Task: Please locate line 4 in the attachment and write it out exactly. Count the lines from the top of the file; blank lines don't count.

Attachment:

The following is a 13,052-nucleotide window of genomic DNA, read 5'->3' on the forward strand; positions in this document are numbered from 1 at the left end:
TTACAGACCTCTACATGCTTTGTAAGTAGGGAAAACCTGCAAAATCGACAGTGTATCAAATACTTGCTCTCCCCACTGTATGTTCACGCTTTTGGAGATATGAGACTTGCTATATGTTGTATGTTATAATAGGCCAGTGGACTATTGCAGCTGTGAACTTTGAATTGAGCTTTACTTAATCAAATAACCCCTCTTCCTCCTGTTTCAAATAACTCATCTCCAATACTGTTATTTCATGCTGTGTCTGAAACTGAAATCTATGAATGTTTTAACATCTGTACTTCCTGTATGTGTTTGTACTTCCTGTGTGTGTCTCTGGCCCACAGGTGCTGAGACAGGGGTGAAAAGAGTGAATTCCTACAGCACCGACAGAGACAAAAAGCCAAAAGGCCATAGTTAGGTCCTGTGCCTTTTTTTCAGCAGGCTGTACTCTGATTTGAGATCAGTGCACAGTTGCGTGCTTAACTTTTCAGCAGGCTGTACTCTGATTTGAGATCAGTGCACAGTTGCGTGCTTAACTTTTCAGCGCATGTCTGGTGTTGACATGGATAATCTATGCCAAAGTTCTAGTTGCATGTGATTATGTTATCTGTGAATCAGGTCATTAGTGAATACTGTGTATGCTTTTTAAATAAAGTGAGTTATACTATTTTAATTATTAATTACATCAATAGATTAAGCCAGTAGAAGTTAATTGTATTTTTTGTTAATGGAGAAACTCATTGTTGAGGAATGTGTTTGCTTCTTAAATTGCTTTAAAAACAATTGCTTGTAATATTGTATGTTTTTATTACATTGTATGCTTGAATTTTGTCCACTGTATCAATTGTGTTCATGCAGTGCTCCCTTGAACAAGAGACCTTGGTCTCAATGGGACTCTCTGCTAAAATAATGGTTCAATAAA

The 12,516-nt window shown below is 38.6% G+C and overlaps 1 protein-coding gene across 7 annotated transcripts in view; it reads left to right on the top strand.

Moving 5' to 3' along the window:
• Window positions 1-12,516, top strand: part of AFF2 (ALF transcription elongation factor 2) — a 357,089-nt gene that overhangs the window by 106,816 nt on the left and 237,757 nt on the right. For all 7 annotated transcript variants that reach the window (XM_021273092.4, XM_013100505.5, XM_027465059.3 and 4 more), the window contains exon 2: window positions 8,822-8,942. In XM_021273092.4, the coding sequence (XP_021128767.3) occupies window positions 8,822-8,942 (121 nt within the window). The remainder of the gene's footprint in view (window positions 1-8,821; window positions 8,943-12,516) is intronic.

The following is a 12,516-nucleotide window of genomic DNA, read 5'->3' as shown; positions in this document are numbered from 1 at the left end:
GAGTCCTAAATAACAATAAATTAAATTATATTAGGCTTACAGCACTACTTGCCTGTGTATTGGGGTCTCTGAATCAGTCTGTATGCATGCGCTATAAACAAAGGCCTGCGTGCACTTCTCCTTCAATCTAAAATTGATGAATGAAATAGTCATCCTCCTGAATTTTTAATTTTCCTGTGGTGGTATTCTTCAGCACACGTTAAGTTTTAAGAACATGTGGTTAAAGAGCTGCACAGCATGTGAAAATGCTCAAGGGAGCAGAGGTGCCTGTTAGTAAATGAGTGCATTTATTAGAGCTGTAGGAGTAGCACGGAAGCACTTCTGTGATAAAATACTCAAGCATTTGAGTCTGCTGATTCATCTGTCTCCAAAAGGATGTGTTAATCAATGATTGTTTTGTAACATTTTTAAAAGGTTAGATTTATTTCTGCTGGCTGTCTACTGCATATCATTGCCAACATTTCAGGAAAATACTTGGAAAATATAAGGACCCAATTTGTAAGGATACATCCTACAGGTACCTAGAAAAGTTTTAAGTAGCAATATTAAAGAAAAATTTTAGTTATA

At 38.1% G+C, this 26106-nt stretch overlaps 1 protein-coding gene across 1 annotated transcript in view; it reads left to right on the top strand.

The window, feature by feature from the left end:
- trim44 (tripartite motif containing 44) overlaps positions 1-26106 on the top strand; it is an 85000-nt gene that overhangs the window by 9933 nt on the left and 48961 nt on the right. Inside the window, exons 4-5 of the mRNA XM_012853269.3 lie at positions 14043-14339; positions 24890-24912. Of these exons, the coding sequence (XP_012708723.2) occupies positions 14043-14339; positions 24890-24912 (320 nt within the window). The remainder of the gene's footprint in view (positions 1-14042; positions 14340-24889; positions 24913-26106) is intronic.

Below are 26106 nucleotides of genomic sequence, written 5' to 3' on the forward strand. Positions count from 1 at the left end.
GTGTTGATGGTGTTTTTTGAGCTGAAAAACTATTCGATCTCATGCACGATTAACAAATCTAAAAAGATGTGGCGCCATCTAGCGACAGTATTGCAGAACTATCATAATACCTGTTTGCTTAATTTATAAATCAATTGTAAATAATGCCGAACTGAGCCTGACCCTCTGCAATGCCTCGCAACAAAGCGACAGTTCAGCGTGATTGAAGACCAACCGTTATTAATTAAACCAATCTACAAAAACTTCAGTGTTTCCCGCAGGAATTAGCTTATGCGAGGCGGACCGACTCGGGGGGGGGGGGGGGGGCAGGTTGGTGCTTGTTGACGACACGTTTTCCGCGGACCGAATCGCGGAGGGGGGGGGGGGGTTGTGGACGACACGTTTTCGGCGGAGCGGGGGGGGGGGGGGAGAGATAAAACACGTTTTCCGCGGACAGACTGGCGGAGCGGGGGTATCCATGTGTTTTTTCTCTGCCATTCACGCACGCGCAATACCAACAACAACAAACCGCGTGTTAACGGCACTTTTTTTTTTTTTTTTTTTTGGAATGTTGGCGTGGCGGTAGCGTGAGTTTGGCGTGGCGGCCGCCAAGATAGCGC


Moving 5' to 3' along the window: